Born in Lowestoft in 1913, Benjamin Britten was closely associated with Suffolk for most of his life. The main break was during World War II when, as a conscientious objector, Britten exiled himself to the USA. Ironically enough, it was here that Britten first read the work of the nineteenth-century Suffolk poet, George Crabbe, whose The Borough, a grisly portrait of the life of the fishermen of Aldeburgh, was the basis of the libretto of Britten’s best-known opera, Peter Grimes, which was premiered in London in 1945 to great acclaim. In 1948, Britten launched the Aldeburgh Festival as a showpiece for his own works and those of his contemporaries. He lived in the village for the next ten years, during which time he completed much of his finest work as a conductor and pianist. For the rest of his life he composed many works specifically for the festival, including his masterpiece for children, Noye’s Fludde, and the last of his fifteen operas, Death in Venice.

By the mid-1960s, the festival had outgrown the parish churches in which it began, and moved into a collection of disused malthouses, five miles west of Aldeburgh on the River Alde, just south of the small village of Snape. The complex, the Snape Maltings were subsequently converted into one of the finest concert venues in the country and, in addition to the concert hall, there are now recording studios, galleries, a tearoom, and a pub, the Plough & Sail.

The Aldeburgh Festival takes place every June for two and a half weeks. Core performances are still held at the Maltings, but a string of other local venues are pressed into service as well. Throughout the rest of the year, the Maltings hosts a wide-ranging programme of musical and theatrical events, including the three-day Britten Festival in October. For more information, contact Aldeburgh Music, which operates two box offices, one at Snape Maltings, the other on Aldeburgh High Street in premises it shares with the tourist office. Tickets for the Aldeburgh Festival usually go on sale to the public towards the end of March, and sell out fast for the big-name recitals.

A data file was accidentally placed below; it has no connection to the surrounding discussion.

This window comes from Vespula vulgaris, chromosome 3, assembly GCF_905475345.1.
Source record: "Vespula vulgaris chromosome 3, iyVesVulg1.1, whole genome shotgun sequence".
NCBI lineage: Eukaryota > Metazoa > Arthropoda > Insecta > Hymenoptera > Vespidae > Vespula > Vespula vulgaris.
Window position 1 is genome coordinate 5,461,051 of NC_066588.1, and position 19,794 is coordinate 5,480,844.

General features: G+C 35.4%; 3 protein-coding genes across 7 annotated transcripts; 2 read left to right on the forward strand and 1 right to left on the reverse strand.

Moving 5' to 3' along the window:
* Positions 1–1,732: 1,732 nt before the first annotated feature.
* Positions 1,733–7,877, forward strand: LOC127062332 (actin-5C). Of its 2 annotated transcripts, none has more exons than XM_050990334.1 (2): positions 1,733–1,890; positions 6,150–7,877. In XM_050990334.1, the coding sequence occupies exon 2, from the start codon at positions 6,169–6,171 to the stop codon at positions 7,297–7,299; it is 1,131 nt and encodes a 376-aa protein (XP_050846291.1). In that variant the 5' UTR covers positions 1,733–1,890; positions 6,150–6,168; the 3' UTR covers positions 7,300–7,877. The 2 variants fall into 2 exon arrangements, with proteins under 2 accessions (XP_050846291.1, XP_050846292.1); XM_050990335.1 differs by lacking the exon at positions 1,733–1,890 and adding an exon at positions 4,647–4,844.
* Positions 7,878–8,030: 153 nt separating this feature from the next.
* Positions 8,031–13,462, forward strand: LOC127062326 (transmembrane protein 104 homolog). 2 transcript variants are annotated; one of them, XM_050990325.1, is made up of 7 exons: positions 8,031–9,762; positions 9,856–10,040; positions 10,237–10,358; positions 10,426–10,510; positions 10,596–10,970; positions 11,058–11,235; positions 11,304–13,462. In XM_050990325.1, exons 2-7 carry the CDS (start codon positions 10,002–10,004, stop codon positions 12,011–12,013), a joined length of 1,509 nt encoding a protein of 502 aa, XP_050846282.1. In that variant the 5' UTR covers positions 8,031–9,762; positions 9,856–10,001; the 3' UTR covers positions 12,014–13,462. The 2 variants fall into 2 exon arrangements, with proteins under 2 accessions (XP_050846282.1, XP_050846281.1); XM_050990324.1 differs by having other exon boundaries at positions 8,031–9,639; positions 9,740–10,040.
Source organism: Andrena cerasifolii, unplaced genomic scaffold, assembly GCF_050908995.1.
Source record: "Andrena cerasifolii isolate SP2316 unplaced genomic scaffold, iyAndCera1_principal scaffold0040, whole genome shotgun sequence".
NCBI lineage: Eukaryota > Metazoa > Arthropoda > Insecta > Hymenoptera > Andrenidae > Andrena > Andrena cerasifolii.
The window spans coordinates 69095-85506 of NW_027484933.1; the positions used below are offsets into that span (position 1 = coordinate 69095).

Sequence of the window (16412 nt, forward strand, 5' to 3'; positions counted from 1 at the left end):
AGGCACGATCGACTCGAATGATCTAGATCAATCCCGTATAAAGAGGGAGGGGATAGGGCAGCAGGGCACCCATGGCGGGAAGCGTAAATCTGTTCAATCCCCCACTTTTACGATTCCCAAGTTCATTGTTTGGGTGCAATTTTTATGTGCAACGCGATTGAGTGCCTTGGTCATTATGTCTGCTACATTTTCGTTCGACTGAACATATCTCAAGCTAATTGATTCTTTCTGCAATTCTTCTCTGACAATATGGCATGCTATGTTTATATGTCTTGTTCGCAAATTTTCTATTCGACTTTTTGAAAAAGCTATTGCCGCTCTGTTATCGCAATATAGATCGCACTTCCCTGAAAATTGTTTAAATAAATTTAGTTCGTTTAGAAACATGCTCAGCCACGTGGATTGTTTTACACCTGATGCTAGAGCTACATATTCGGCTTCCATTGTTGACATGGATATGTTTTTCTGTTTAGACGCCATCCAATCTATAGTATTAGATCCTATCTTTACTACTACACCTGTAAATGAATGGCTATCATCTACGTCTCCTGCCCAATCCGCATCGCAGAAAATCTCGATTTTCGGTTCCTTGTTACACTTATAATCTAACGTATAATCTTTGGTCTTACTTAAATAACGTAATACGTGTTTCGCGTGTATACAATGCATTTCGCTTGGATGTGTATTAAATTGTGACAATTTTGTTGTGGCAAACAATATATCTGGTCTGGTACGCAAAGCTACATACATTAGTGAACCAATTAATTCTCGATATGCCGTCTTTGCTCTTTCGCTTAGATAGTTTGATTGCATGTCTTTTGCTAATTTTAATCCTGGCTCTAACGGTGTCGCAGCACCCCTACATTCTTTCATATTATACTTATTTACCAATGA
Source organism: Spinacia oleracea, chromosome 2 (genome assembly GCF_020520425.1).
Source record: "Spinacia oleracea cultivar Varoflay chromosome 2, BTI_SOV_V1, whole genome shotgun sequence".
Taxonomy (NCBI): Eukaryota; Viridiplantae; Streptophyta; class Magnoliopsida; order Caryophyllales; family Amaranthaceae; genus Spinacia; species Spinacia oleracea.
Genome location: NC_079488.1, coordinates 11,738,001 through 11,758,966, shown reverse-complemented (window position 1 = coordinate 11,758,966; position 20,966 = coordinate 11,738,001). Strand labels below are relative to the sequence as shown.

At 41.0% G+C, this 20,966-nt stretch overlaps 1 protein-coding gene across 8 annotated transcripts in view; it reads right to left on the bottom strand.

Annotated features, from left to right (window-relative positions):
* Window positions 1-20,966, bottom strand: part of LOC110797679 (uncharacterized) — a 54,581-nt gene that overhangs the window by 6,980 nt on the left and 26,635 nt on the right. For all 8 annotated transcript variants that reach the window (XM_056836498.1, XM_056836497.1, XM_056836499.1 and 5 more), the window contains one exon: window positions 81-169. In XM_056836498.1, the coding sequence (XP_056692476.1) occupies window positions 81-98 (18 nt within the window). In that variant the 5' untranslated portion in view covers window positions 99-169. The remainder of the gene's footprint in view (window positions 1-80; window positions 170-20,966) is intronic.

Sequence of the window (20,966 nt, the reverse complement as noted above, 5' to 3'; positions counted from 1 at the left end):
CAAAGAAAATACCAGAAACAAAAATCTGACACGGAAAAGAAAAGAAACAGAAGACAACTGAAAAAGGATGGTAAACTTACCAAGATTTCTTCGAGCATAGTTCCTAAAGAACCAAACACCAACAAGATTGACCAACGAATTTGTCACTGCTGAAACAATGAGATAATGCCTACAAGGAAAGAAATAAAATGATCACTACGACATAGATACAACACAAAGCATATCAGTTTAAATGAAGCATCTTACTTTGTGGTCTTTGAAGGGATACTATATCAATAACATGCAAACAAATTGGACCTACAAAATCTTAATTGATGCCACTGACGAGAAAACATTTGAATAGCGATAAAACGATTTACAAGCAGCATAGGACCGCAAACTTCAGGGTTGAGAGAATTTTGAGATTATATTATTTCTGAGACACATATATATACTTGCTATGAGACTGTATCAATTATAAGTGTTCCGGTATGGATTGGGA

Book through Rough Guides’ trusted travel partners

England features

The latest articles, galleries, quizzes and videos.

Podcast: the extraordinary life of Aboriginal storyteller Francis Firebrace

Podcast: the extraordinary life of Aboriginal storyteller Francis Firebrace

Cowboy, pirate, Aboriginal storyteller, artist, cultural educator, filmmaker, soft-porn photographer. Francis Firebrace, now 81, has certainly led an extraordin…

14 Nov 2017 • Greg Dickinson volume_up Podcast
Podcast: adventures with the Natural Navigator

Podcast: adventures with the Natural Navigator

In a world where we rely so heavily on GPS to get from A to B, it's easy to tune out from the natural navigational clues that surround us. In this episode of…

07 Nov 2017 • Greg Dickinson volume_up Podcast
The best pub walks in Britain

The best pub walks in Britain

From its dramatic coastline to its upland mountains, from its stirring moorland to its bucolic inland shires, Britain’s wildly diverse landscapes make for som…

29 Sep 2017 • Daniel Neilson insert_drive_file Article
View more featureschevron_right

Weekly newsletter

Sign up now for travel inspiration, discounts and competitions

Sign up now and get 20% off any ebook